I often wonder how Americans would react if the government tried to ration something today. Sugar, aluminum, meat, gasoline, butter . . .
References to rations in books or movies set during World War II seem quaint, and our reaction—consciously or not—is probably something along the lines of “glad we don’t have to do that anymore!” And it is a good thing we don’t “have” to do that anymore–because Americans today would go ape-shit (pardon my French) at that kind of government control on their daily lives. Not to mention that, in general, we don’t have a whole lot of self-control when it comes to eating and buying whatever we want!
So that’s why I wonder if it is economic reality that shifted over time—or just acquiescence to our preferences as a society—that in recent decades, the patriotic mandate has been not “use less” but “buy more.” The U.S. is unique in this, apparently.
That article highlights a 2011 book by Sheldon Garon that I definitely need to read: Beyond Our Means: Why America Spends while the World Saves.
Spending, of course, is shaped by deliberate government policies. Notably, during wartime, governments all over the world often start huge public-information campaigns to promote saving.
The United States, however, is something of an exception. More than any other country, Professor Garon argues, it elevates consumer spending to a virtue, sometimes minimizing saving. There is even an idea here that it is patriotic to spend, rather than to save.
I’m thinking of examples like George W. Bush after 9/11 telling people to travel, take vacations, keep “living your life.” On one hand, yes, carrying on and traveling unafraid of future attacks is a way to show that terrorism will not defeat us. (That speech was in the context of the airline industry in particular, so you can understand people might have needed extra encouragement to fly.) But that pattern continued over the next few years, encouraging people to keep spending, to keep our economy running, until we ended up in the Great Recession.
Black Friday will be here soon, and we’ll be hearing about anticipated holiday spending and what a great sign that is for our booming economy, but what does it mean for our families and our future?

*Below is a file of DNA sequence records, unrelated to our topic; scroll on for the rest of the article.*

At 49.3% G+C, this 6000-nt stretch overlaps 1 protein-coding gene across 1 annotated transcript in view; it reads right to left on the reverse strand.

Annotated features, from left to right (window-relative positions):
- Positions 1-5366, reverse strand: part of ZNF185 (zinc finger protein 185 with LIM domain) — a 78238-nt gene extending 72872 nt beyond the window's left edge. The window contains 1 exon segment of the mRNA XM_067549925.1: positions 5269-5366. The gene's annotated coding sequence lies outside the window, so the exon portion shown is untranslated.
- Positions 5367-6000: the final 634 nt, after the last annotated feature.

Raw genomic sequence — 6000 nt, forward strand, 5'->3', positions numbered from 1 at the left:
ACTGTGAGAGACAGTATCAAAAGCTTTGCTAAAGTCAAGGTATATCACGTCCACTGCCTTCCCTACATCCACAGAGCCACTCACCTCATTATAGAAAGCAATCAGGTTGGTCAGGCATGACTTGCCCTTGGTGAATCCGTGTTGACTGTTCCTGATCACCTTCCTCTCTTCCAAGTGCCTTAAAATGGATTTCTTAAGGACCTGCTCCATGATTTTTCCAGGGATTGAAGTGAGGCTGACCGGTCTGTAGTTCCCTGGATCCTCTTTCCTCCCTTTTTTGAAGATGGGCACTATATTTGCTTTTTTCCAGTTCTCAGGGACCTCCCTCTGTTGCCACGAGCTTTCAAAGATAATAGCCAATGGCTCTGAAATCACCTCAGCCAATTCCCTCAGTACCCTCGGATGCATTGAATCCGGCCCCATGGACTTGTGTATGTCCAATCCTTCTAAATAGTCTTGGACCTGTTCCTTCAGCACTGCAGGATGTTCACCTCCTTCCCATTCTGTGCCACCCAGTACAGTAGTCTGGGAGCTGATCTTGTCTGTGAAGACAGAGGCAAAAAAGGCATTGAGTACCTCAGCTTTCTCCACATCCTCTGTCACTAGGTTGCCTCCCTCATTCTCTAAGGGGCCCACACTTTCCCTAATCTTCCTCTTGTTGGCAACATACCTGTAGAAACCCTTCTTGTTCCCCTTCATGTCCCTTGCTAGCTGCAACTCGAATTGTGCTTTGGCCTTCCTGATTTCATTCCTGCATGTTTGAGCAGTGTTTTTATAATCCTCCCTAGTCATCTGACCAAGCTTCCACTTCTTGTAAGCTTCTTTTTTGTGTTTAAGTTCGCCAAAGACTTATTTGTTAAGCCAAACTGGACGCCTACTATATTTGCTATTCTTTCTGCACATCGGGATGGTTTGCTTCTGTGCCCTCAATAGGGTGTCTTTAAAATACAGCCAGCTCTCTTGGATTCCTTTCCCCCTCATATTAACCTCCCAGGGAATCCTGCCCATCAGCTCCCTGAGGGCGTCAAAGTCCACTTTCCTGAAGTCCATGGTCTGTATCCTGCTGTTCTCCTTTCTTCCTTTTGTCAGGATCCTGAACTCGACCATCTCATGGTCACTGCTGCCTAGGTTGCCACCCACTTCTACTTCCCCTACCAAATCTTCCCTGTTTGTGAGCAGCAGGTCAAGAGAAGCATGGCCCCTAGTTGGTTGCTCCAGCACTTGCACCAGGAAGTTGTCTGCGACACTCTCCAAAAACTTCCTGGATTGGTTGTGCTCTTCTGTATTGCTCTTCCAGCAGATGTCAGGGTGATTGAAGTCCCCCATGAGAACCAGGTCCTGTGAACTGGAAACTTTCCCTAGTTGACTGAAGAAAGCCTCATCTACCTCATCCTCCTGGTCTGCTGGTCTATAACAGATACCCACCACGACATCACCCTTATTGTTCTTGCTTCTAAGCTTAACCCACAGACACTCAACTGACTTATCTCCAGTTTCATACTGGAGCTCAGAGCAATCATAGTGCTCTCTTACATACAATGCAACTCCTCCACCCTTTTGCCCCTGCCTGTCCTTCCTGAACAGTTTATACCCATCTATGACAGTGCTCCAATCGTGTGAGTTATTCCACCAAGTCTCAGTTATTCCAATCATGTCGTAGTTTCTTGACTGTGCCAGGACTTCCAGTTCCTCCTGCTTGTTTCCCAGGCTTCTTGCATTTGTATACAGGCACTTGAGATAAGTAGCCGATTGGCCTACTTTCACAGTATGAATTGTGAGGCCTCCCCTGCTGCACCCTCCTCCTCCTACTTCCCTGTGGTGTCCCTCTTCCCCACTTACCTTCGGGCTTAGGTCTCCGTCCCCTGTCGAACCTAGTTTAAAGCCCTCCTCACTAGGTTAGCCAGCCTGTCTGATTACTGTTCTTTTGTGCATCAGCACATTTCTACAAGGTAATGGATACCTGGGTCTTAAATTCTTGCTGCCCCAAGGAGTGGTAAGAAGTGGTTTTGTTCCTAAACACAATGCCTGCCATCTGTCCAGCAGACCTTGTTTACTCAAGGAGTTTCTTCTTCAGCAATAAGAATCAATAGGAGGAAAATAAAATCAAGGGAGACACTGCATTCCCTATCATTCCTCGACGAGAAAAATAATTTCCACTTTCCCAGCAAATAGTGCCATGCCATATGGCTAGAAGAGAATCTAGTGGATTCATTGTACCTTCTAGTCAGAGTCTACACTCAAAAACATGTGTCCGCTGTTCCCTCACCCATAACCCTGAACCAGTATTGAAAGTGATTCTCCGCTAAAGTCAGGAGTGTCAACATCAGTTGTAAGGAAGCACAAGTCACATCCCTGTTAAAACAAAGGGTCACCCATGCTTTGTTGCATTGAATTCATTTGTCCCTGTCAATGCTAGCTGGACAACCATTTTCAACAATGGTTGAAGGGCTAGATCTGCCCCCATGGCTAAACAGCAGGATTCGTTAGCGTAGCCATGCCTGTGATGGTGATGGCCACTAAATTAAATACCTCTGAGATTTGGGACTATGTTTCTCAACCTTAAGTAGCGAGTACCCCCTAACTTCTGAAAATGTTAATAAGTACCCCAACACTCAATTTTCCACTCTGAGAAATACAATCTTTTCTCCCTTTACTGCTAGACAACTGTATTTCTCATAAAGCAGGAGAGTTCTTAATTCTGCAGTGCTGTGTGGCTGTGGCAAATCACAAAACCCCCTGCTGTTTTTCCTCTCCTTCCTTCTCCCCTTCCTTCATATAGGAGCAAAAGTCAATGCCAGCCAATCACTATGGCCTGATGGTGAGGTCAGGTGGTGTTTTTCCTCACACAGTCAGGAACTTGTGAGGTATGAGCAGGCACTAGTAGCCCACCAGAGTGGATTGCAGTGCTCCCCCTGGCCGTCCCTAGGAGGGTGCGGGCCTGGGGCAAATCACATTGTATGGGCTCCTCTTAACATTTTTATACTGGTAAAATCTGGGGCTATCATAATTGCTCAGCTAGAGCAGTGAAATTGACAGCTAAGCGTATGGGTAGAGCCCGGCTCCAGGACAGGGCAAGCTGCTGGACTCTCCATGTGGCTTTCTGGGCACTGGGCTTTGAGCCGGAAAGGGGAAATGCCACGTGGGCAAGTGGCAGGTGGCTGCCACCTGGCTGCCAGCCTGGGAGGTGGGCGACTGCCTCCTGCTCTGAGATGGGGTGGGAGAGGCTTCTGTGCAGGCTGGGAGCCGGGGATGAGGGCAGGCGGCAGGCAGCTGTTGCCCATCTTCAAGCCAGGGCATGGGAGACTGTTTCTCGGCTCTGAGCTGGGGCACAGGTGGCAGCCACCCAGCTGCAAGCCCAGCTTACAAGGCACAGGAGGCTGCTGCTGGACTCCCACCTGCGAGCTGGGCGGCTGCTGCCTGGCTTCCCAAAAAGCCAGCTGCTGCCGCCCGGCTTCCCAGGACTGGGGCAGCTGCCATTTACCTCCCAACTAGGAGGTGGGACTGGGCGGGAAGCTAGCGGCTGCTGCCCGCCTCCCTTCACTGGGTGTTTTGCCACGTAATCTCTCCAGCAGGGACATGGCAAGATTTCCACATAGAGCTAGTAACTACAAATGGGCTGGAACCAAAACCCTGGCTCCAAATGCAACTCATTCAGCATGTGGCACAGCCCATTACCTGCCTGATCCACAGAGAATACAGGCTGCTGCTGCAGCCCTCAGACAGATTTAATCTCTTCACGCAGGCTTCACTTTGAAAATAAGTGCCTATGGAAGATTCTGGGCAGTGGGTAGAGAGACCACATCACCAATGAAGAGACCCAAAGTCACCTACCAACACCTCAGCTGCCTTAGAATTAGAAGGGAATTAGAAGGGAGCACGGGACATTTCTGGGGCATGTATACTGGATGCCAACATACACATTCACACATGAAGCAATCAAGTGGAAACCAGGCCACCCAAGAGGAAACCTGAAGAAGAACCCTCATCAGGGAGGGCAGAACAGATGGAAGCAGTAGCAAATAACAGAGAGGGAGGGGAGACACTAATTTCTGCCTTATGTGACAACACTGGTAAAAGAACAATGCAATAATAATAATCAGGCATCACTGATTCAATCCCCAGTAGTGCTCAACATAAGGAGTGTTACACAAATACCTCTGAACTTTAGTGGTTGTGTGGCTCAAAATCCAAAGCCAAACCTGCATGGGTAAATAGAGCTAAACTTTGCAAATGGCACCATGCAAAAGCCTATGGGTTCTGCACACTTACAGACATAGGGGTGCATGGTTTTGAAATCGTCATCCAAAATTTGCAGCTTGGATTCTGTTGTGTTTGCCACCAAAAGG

Not shopping altogether isn’t feasible on a personal or national level (check out this Aussie article on what would happen if everyone actually cut out all non-essential spending) but I can’t help but feel that if the health of the economy relies on ever-increasing spending, ever-increasing production, we have a problem. This (frankly, terrifying) article in The Guardian about GDP and global resource use emphasizes that “continued economic growth is incompatible with sustaining the Earth’s systems.”
“While 50bn tonnes of resources used per year is roughly the limit the Earth’s systems can tolerate, the world is already consuming 70bn tonnes. At current rates of economic growth, this will rise to 180bn tonnes by 2050. Maximum resource efficiency, coupled with massive carbon taxes, would reduce this at best to 95bn tonnes: still way beyond environmental limits. Green growth, as members of the institute appear to accept, is physically impossible.
Admittedly, I need to learn more about economics—that’s one goal of mine as I pursue this Living Lighter venture. I want to reduce my family’s consumption of resources, but what effect does this have on the system at large? Am I helping to transform our profit-obsessed culture? Or am I hurting minimum wage workers (and worse, laborers in near-slave conditions overseas) by not buying the goods they produce?
These are not answers I’m going to find today. I’m going to keep researching, listening, and learning. In the meantime, I’m going to keep in mind the mantra that “every time you spend money, you are casting a vote for the world you want” (Anna Lappé). To me, this means buying experience gifts and sustainably-sourced stuff. It means shopping with small businesses and local stores. It means buying secondhand.
We will be spending money this holiday season. There will be gifts under the tree. I’ll be helping to keep that economic machine rolling, one way or another. I’m going to do what I can to steer it even the slightest bit in the right direction.